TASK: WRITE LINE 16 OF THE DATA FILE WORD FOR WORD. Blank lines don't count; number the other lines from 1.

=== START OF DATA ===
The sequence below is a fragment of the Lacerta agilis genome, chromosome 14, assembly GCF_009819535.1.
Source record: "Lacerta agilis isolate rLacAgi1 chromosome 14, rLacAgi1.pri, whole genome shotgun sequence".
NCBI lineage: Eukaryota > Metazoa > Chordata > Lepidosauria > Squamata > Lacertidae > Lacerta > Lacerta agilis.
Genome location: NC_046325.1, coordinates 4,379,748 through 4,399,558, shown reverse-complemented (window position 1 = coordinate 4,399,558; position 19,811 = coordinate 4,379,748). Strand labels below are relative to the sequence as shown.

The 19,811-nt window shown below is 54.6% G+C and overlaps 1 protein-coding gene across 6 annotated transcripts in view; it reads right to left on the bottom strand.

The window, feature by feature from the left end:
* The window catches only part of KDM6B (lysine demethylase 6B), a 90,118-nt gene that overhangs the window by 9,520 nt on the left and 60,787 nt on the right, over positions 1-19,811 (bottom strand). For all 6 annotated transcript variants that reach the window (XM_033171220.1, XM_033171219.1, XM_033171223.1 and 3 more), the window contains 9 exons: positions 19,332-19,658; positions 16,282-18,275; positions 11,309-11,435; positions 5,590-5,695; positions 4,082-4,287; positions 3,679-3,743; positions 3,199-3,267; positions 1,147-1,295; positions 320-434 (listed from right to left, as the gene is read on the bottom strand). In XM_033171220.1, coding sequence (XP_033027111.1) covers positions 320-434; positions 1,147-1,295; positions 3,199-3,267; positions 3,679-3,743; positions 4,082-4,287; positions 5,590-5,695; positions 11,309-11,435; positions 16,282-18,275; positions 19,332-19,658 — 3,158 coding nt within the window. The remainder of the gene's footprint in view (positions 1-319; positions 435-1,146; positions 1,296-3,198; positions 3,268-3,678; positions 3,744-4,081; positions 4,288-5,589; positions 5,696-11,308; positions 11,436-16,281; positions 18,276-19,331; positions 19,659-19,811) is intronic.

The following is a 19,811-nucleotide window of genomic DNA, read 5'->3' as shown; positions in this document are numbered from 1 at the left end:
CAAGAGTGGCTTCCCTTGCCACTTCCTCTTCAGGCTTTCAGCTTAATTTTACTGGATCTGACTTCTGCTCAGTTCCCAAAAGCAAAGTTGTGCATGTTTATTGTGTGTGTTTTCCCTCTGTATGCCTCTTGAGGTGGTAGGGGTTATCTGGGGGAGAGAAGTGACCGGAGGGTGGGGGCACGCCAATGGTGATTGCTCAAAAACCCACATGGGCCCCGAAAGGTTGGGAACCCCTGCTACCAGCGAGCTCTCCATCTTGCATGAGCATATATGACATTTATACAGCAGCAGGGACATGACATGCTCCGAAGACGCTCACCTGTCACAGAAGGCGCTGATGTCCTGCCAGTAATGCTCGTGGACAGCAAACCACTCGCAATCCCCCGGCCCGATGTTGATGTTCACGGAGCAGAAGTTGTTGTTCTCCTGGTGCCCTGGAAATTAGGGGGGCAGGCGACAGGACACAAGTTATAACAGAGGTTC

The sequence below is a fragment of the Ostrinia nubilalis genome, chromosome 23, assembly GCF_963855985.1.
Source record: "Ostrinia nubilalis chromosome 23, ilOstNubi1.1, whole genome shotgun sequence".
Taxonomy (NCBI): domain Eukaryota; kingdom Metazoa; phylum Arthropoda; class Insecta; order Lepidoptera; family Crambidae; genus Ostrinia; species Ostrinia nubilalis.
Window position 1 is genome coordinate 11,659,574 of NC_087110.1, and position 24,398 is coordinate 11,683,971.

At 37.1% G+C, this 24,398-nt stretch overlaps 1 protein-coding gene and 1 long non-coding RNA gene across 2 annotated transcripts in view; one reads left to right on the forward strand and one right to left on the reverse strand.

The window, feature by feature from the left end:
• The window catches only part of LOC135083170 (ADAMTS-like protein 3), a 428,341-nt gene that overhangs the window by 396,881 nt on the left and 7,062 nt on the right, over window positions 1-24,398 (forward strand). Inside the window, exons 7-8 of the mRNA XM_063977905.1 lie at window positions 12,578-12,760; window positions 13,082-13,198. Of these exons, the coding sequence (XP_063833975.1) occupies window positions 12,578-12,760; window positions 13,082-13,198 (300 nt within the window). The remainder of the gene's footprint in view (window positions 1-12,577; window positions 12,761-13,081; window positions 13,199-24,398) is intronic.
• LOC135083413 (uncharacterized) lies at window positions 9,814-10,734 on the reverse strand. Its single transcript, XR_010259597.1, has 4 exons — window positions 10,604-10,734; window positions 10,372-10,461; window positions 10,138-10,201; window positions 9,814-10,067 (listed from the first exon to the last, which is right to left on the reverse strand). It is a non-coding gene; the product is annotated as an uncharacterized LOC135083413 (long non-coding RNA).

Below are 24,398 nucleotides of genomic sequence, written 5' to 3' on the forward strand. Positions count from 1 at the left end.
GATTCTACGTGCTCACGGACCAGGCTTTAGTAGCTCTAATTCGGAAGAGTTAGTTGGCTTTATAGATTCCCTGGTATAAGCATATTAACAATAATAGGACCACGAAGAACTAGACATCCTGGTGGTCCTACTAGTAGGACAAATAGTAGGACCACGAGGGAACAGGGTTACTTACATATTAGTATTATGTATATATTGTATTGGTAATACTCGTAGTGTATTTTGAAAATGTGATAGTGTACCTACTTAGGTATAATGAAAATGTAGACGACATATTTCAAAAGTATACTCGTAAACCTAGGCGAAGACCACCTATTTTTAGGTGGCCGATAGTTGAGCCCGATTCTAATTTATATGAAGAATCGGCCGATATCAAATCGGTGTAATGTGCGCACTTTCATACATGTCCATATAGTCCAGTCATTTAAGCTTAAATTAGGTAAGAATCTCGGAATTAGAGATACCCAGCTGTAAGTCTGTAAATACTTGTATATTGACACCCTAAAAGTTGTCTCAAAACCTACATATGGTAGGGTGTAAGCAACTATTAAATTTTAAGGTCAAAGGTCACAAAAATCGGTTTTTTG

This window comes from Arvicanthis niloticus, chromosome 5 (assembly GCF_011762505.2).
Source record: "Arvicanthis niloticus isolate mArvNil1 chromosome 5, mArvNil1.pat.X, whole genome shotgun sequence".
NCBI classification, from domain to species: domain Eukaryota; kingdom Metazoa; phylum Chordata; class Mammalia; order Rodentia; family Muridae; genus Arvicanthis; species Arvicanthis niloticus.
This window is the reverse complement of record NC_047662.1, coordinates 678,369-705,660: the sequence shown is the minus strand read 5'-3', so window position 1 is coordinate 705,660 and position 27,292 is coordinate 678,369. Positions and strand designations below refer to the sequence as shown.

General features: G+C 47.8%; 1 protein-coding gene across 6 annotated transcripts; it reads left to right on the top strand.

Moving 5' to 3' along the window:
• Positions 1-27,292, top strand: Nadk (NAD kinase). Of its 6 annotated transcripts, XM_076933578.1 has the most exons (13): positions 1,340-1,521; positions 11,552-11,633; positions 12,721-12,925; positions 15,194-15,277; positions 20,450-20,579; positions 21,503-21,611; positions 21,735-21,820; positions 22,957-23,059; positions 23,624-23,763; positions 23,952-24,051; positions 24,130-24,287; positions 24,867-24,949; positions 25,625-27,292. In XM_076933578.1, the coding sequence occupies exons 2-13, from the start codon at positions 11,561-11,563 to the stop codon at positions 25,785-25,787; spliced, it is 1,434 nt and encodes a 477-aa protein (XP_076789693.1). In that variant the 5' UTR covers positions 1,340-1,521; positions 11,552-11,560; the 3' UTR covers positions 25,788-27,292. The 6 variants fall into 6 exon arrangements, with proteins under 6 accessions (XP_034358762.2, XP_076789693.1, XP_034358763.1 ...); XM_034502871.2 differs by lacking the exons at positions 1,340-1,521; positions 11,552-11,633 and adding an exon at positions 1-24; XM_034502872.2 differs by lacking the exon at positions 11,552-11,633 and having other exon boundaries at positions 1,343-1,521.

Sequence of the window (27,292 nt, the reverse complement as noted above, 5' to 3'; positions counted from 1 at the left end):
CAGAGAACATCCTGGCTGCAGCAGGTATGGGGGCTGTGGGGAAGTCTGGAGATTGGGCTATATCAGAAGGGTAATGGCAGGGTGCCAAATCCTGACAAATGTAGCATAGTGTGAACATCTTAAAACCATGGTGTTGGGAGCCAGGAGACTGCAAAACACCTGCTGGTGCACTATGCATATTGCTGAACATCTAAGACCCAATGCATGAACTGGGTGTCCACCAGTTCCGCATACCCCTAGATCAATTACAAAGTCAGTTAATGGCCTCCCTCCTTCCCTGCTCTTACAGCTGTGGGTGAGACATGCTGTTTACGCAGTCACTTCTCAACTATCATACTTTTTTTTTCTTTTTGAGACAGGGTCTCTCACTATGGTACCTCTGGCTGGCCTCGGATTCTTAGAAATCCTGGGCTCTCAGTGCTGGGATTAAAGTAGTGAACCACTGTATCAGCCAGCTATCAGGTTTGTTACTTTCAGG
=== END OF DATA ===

• The window catches only part of LOC135083170 (ADAMTS-like protein 3), a 428,341-nt gene that overhangs the window by 396,881 nt on the left and 7,062 nt on the right, over window positions 1-24,398 (forward strand). Inside the window, exons 7-8 of the mRNA XM_063977905.1 lie at window positions 12,578-12,760; window positions 13,082-13,198. Of these exons, the coding sequence (XP_063833975.1) occupies window positions 12,578-12,760; window positions 13,082-13,198 (300 nt within the window). The remainder of the gene's footprint in view (window positions 1-12,577; window positions 12,761-13,081; window positions 13,199-24,398) is intronic.